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Interview: BMW’s Goal: 25 Electrified Cars by 2025

German Company Sets Aggressive Goal for Future Cars

We here at Clean Fleet Report absolutely love it when auto manufacturers set their bar high when it comes to new models. We are always rooting for what seems to be the impossible, so we applaude BMW for what should be an exciting time for them, and automotive enthusiasts, as they plan to launch 25 all-new electrified cars by the year 2025.

CFR sat down, at the 2017 Los Angeles Auto Show, with Ralph Mahler, Department Manager of Product Planning & Strategy at BMW of North America. His time was valuable, so we kept the questions short and to the point, specifically asking what was coming next and the expected mix of electricity, diesel and hydrogen. We are intrigued with what we heard.

BMW Future

BMW is building its future

CFR: BMW has made the bold announcement of 25 new cars by the year 2025. Can you give more details on these cars?

BMW: By 2025, we will have 25 new electrified vehicles. Out of the 25, we will have 12 battery electric and 13 hybrid vehicles. Of these, there will be an all-electric Mini in 2018 and the X3 sport utility in 2020.

CFR: Will any of the new all-electric cars be specifically designed to take on Tesla, head-to-head?

BMW: We are not just taking on Tesla or focusing on just one car, but it is part of a whole strategy. We integrate the battery-electric drivetrain at an early stage into our platforms. This gives us the possibility to react quickly and the possibility to shift, during the next decade, because nobody knows when the complete shift will take place, to put our hybrid and battery-electric drivetrains into all platforms. This is the right thing for us to do.

BMW was the first to come up with purpose-built platforms for the i3 and i8. But we came pretty fast to a conclusion that for scaling, this was not the right way to do it. So, this is a completely different approach than you can see from some of our competitors in the electrification of cars. We are a step further ahead because we did our first round with the purpose-built platforms, but now we know that our new approach is the right way for the future. The nice thing about this as well, is that since we use the same platform, once we have a new battery technology generation, it is much easier to develop it once, and then roll it out over multiple platforms.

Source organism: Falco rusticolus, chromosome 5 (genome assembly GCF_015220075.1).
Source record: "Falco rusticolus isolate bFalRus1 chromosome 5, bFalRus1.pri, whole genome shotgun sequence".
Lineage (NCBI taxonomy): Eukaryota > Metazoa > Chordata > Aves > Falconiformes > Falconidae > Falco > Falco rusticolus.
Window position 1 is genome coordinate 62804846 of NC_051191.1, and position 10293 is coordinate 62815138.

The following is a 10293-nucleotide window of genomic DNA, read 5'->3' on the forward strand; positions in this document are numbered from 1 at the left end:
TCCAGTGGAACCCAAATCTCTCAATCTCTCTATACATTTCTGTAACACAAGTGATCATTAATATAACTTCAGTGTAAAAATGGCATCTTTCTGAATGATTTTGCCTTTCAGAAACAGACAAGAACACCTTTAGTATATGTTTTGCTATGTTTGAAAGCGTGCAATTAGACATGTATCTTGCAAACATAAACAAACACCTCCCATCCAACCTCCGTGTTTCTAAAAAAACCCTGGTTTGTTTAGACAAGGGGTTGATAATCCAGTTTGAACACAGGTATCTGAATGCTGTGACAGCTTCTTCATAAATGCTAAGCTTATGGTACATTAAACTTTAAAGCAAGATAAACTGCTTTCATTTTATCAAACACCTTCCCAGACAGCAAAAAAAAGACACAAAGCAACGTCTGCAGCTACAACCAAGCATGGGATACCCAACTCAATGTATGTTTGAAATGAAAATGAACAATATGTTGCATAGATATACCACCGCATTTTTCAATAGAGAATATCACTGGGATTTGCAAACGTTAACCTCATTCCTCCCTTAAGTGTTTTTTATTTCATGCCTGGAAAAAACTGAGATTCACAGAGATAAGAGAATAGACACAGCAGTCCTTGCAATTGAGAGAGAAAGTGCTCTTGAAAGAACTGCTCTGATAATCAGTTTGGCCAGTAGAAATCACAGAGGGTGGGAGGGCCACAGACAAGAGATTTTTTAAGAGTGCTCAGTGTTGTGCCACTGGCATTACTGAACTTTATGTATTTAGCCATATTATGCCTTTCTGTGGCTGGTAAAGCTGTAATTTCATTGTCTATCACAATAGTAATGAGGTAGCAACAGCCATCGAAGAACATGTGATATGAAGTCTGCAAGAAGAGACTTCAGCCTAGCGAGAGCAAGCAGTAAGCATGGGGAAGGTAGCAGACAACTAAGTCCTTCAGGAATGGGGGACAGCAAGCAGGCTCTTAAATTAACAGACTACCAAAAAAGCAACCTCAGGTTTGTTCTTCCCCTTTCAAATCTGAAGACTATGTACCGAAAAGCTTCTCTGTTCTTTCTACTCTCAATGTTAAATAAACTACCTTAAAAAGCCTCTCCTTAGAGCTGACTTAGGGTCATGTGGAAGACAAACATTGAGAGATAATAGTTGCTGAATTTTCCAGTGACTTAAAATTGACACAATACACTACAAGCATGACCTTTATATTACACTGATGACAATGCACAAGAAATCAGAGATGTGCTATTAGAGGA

CFR: The iPerformance models are selling well. What is the thinking on how these models will transition from combustion engines to electric?

BMW: iPerformance is part of our strategy in this transition phase in the next decade. It is a clear road for these customers going from combustion engines into the next generation of battery electric vehicles. But, in between, most customers will be going into a plug-in hybrid first. Therefore, the iPerformance models are very important for us because we already know that once we have customers in a plug-in hybrid model that 80 to 90-percent of them say their next purchase will be a full battery electric vehicle.

CFR: Let’s briefly talk about the future of diesel in the United States for BMW.

BMW Future

Mini’s future is getting more electric

BMW: Diesel is currently important with the demand being in SUVs, but lower in sedans. We believe with plug-in hybrids we have a technology which helps us convince these customers that going into the new electrification era is their next step. We see diesel, especially for passenger cars, decreasing as these customers move into a plug-in hybrid.

CFR: What about hydrogen?

BMW: Hydrogen is very interesting to us. Through what we have done, and what our competitors have done, there is no clear picture as to where this will be in 2030. The key is (how quickly) a high-density battery for performance and range (is developed). Plus, the infrastructure for hydrogen is more costly and at the moment it is at a way lower level than a plug-in car.

CFR: To wrap-up, what is your vision of BMW’s future?

BMW: Like our Chairman of the Board of Management Harald Krueger stated: “The BMW Group has a clear vision of how our customers in the premium segment will stay on the move after 2030. Mobility will be autonomous, electric and fully connected. In all of this, the emotional experience of our customers plays a central role. Individual mobility will be tailor-made to fulfill all of their personal desires and needs.” BMW has a goal, this year, of selling 100,000 electrified vehicles worldwide. The future, by 2035, there will probably only be hybrid combustion engine vehicles; hydrogen fuel cells for big vehicles going long ranges; and for daily commutes you will see battery electric vehicles. Mobility will always be an important issue in the next 100 years, and we believe the future is definitely electrified.

Photo credit: Lex Adams

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About Author: John Faulkner

John Faulkner is an automotive marketing professional with more than 30 years experience branding, launching and marketing automobiles. He has worked with General Motors (all Divisions), Chrysler (Dodge, Jeep, Eagle), Ford and Lincoln-Mercury, Honda, Mazda, Mitsubishi, Nissan and Toyota on consumer events and sales training programs. His interest in automobiles is broad and deep, beginning as a child riding in the back seat of his parent's 1950 Studebaker. He has a keen appreciation of Art Deco design, no bias for domestic versus foreign makes and loves competition - whether that be F1, IndyCar, Sports Cars, NASCAR or participating in Track Days at places such as Laguna Seca, Thunderhill or Willow Springs. John lives in Dana Point, CA, and enjoys a top-down drive on PCH on an early Sunday morning.

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